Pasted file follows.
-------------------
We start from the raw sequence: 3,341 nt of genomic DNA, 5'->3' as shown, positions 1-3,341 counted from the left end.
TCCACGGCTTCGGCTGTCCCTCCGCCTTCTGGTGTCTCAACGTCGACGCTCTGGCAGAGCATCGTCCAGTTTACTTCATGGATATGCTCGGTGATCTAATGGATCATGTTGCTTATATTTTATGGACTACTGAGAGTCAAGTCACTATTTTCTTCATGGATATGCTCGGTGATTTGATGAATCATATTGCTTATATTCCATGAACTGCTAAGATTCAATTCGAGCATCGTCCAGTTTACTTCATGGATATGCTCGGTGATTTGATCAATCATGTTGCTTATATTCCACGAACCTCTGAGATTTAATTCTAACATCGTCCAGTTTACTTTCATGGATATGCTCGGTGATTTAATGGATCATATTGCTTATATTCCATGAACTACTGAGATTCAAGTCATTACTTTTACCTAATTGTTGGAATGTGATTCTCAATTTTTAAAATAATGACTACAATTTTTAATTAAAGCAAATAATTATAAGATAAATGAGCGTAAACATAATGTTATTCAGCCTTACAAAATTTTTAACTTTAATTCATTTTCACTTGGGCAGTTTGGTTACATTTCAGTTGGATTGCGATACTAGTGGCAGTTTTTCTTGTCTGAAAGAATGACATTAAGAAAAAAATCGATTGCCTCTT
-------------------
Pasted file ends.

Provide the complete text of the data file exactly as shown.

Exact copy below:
We start from the raw sequence: 3,341 nt of genomic DNA, 5'->3' as shown, positions 1-3,341 counted from the left end.
TCCACGGCTTCGGCTGTCCCTCCGCCTTCTGGTGTCTCAACGTCGACGCTCTGGCAGAGCATCGTCCAGTTTACTTCATGGATATGCTCGGTGATCTAATGGATCATGTTGCTTATATTTTATGGACTACTGAGAGTCAAGTCACTATTTTCTTCATGGATATGCTCGGTGATTTGATGAATCATATTGCTTATATTCCATGAACTGCTAAGATTCAATTCGAGCATCGTCCAGTTTACTTCATGGATATGCTCGGTGATTTGATCAATCATGTTGCTTATATTCCACGAACCTCTGAGATTTAATTCTAACATCGTCCAGTTTACTTTCATGGATATGCTCGGTGATTTAATGGATCATATTGCTTATATTCCATGAACTACTGAGATTCAAGTCATTACTTTTACCTAATTGTTGGAATGTGATTCTCAATTTTTAAAATAATGACTACAATTTTTAATTAAAGCAAATAATTATAAGATAAATGAGCGTAAACATAATGTTATTCAGCCTTACAAAATTTTTAACTTTAATTCATTTTCACTTGGGCAGTTTGGTTACATTTCAGTTGGATTGCGATACTAGTGGCAGTTTTTCTTGTCTGAAAGAATGACATTAAGAAAAAAATCGATTGCCTCTT